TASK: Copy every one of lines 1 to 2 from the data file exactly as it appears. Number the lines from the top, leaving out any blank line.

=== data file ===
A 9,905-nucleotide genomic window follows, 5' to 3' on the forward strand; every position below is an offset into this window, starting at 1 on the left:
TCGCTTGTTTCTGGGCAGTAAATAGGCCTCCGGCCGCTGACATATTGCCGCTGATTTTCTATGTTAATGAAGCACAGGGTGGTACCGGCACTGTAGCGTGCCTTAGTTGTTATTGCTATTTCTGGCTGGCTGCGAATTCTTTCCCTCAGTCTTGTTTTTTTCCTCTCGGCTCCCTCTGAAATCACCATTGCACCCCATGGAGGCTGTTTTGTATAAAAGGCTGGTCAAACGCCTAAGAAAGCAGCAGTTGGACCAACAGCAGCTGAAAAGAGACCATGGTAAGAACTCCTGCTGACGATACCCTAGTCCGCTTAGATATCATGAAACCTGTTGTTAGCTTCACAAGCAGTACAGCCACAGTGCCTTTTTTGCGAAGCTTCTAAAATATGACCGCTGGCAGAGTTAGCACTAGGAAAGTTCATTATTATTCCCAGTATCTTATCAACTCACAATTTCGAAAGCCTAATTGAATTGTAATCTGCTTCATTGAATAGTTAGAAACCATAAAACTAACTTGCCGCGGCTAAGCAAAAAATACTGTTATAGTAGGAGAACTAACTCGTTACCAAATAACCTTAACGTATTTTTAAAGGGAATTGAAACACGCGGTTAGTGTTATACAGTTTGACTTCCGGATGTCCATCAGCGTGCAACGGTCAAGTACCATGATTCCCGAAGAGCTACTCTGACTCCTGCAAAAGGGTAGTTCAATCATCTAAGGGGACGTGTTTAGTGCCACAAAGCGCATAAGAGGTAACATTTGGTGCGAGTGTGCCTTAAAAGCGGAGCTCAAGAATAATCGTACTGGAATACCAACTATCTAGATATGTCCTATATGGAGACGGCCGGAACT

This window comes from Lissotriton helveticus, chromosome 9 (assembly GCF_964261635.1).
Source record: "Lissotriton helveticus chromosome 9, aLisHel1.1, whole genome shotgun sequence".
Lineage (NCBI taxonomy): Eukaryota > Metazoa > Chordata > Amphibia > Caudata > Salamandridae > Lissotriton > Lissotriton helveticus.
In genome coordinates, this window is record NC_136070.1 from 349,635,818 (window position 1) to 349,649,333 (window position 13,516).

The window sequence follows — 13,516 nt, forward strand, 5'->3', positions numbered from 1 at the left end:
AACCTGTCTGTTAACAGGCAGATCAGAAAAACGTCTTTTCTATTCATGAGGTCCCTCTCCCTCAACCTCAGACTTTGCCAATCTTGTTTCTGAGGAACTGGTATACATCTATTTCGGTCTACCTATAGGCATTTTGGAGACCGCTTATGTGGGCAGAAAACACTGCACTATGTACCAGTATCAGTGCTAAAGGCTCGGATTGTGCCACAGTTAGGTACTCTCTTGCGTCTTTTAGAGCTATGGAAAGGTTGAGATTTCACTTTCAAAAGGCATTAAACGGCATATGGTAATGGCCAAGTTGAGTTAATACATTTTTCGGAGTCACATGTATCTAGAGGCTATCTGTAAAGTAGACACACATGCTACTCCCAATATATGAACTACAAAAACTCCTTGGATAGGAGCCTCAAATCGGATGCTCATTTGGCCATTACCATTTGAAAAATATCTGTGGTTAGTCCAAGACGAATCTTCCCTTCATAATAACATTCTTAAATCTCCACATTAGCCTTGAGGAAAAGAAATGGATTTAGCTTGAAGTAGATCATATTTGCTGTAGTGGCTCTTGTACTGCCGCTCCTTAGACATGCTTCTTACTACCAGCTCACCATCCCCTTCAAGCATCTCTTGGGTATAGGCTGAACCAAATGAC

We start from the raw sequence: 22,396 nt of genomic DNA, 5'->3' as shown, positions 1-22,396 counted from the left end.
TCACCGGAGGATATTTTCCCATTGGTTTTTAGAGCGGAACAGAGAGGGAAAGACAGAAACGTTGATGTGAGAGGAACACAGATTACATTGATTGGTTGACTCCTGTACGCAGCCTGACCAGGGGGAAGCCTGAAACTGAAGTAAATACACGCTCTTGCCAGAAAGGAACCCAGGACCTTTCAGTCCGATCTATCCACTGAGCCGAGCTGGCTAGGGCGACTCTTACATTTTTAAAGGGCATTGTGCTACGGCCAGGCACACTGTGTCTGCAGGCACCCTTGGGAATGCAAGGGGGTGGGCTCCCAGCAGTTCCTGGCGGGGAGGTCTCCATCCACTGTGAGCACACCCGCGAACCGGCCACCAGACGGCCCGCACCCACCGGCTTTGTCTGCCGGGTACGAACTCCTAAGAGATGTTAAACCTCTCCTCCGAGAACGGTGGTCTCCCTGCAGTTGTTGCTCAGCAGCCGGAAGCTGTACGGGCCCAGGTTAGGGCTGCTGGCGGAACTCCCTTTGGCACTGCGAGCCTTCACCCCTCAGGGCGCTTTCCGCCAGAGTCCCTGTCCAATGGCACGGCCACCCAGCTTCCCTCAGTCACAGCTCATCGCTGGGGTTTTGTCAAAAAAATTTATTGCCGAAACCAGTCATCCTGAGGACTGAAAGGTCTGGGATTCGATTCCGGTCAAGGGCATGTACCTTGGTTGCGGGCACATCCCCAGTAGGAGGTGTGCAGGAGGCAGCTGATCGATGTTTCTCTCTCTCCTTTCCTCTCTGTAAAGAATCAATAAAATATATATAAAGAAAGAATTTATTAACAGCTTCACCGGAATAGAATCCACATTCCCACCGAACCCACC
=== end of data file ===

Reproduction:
A 9,905-nucleotide genomic window follows, 5' to 3' on the forward strand; every position below is an offset into this window, starting at 1 on the left:
TCGCTTGTTTCTGGGCAGTAAATAGGCCTCCGGCCGCTGACATATTGCCGCTGATTTTCTATGTTAATGAAGCACAGGGTGGTACCGGCACTGTAGCGTGCCTTAGTTGTTATTGCTATTTCTGGCTGGCTGCGAATTCTTTCCCTCAGTCTTGTTTTTTTCCTCTCGGCTCCCTCTGAAATCACCATTGCACCCCATGGAGGCTGTTTTGTATAAAAGGCTGGTCAAACGCCTAAGAAAGCAGCAGTTGGACCAACAGCAGCTGAAAAGAGACCATGGTAAGAACTCCTGCTGACGATACCCTAGTCCGCTTAGATATCATGAAACCTGTTGTTAGCTTCACAAGCAGTACAGCCACAGTGCCTTTTTTGCGAAGCTTCTAAAATATGACCGCTGGCAGAGTTAGCACTAGGAAAGTTCATTATTATTCCCAGTATCTTATCAACTCACAATTTCGAAAGCCTAATTGAATTGTAATCTGCTTCATTGAATAGTTAGAAACCATAAAACTAACTTGCCGCGGCTAAGCAAAAAATACTGTTATAGTAGGAGAACTAACTCGTTACCAAATAACCTTAACGTATTTTTAAAGGGAATTGAAACACGCGGTTAGTGTTATACAGTTTGACTTCCGGATGTCCATCAGCGTGCAACGGTCAAGTACCATGATTCCCGAAGAGCTACTCTGACTCCTGCAAAAGGGTAGTTCAATCATCTAAGGGGACGTGTTTAGTGCCACAAAGCGCATAAGAGGTAACATTTGGTGCGAGTGTGCCTTAAAAGCGGAGCTCAAGAATAATCGTACTGGAATACCAACTATCTAGATATGTCCTATATGGAGACGGCCGGAACT